“Then assemble the pieces into something whole.”
I’ve been doing this almost all morning. The semester is over (only one more final to go), my roommate is moving on, and my room looks like a cyclone visited and stayed a little bit too long. So I’ve been tackling the mess one piece at a time. Or I’ve been attempting to. Yesterday I just sat and looked at everything. There was and is so much to do.
Today I organized all my semester-long papers. Bing. One thing done. It’s a start, right?
I can’t imagine writing a book. It seems so long, so many chapters.
Clark talks about how most doctoral students never finish their work because they don’t discipline themselves to finish their dissertation. There is too much writing involved.
When Clark is in a group of writers, he asks the question, “How many of you have run a marathon and if not, could you?” Twenty-six miles. No way. Then he asks, ” ‘ What if I gave you fifty-two days to do it, so you only had to run a half mile a day?'” I think even I could run half a mile a day.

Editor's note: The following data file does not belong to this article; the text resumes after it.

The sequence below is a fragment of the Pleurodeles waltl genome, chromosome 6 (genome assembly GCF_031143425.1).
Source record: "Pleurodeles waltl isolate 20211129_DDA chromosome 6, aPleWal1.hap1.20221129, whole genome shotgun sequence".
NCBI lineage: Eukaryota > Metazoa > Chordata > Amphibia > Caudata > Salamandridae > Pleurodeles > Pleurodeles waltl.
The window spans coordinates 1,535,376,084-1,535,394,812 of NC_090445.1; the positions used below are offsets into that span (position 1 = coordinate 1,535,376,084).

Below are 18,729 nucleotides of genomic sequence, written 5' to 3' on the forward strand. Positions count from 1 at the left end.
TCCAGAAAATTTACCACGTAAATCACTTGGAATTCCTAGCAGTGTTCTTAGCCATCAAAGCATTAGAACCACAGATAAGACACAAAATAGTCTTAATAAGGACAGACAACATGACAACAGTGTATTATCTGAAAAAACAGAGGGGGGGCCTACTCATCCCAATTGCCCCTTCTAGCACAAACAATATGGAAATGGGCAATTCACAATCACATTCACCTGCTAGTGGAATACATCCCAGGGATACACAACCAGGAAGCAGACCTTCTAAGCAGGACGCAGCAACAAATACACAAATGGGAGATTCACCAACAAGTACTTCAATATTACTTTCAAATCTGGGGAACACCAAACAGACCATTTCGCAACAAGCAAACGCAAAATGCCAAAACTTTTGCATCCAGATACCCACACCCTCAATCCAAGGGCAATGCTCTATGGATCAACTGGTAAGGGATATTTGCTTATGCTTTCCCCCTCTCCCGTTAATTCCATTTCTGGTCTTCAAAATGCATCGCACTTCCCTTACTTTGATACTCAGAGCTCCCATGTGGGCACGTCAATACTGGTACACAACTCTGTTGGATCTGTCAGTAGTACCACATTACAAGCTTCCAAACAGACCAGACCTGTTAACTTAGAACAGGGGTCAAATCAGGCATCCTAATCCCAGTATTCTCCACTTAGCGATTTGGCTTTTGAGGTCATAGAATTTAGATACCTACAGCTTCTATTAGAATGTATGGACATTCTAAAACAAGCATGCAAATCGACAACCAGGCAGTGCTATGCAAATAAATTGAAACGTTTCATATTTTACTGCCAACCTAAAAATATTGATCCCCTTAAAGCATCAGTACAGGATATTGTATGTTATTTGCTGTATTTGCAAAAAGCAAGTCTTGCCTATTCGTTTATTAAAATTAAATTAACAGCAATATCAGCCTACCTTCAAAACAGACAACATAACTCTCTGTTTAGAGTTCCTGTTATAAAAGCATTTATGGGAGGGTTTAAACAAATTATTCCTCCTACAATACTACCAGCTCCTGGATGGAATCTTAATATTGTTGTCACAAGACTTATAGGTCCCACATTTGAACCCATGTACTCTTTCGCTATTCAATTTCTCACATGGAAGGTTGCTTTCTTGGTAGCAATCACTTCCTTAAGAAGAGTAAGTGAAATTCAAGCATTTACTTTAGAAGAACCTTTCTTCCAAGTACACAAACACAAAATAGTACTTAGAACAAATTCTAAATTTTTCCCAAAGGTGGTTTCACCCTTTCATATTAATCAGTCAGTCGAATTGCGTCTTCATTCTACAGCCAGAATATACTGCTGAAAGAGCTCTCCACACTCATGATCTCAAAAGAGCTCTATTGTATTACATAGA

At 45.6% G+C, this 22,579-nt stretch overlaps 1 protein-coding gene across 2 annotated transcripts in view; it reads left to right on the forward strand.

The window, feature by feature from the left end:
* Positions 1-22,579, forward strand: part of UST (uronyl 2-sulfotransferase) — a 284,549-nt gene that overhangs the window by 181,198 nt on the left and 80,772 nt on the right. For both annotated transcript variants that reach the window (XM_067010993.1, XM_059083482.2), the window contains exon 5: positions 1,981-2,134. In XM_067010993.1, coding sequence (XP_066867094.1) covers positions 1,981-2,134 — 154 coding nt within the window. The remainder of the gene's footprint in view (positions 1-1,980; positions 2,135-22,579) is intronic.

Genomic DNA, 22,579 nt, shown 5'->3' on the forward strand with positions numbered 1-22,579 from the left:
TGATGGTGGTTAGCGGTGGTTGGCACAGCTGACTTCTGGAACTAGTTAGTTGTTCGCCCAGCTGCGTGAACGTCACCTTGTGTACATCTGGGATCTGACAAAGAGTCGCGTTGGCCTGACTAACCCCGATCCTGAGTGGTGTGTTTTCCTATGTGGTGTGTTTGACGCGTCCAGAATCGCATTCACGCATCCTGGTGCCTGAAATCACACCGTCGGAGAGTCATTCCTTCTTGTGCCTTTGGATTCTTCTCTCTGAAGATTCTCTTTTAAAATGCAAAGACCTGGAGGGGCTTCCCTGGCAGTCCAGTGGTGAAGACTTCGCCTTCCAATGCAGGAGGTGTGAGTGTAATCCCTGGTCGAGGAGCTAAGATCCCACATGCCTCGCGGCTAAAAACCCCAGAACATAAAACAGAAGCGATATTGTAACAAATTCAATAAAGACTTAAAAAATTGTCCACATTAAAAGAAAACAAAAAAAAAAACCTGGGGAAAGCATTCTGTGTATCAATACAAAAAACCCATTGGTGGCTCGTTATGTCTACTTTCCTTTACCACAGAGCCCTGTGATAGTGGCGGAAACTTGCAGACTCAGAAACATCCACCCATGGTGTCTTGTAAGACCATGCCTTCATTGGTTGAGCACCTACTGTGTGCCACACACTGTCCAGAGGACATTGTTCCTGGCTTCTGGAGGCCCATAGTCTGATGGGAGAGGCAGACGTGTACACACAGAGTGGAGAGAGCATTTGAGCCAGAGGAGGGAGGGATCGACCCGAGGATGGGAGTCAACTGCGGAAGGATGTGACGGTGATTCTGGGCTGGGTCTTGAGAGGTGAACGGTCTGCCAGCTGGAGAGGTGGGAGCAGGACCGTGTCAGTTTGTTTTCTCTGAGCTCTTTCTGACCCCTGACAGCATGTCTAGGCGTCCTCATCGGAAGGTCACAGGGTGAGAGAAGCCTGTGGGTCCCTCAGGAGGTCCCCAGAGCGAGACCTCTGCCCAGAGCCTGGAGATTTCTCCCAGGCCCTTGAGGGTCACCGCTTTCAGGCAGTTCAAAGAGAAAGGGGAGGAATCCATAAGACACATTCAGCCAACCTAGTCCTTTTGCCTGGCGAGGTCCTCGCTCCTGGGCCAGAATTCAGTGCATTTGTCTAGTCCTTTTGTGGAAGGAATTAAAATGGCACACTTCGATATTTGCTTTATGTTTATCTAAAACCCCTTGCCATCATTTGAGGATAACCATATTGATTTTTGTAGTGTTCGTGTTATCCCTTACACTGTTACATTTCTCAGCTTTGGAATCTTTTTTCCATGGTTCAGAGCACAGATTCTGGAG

Clark mentions a book from his nightstand, and I loved his choice, The Lord Is My Shepherd, by Harold Kushner. It’s amazing to me how both Clark and Zinsser pull the Word of God into their writing examples. But think about it. The Bible has how many pages? How many books? How many chapters? Verses? And they were each written one word at a time.
So “admit it. You want to write something bigger than you’ve ever written before, but you can’t get your arms around the project. The length and breath of it intimidates you. Cut up the monster. In a daybook or journal, break it up into its smallest parts: chapters, sections, episodes, vignettes. Without referring to any notes or research materials, write one of these small units. See what happens” (221).
There is Clark’s advice. Why not let’s try it?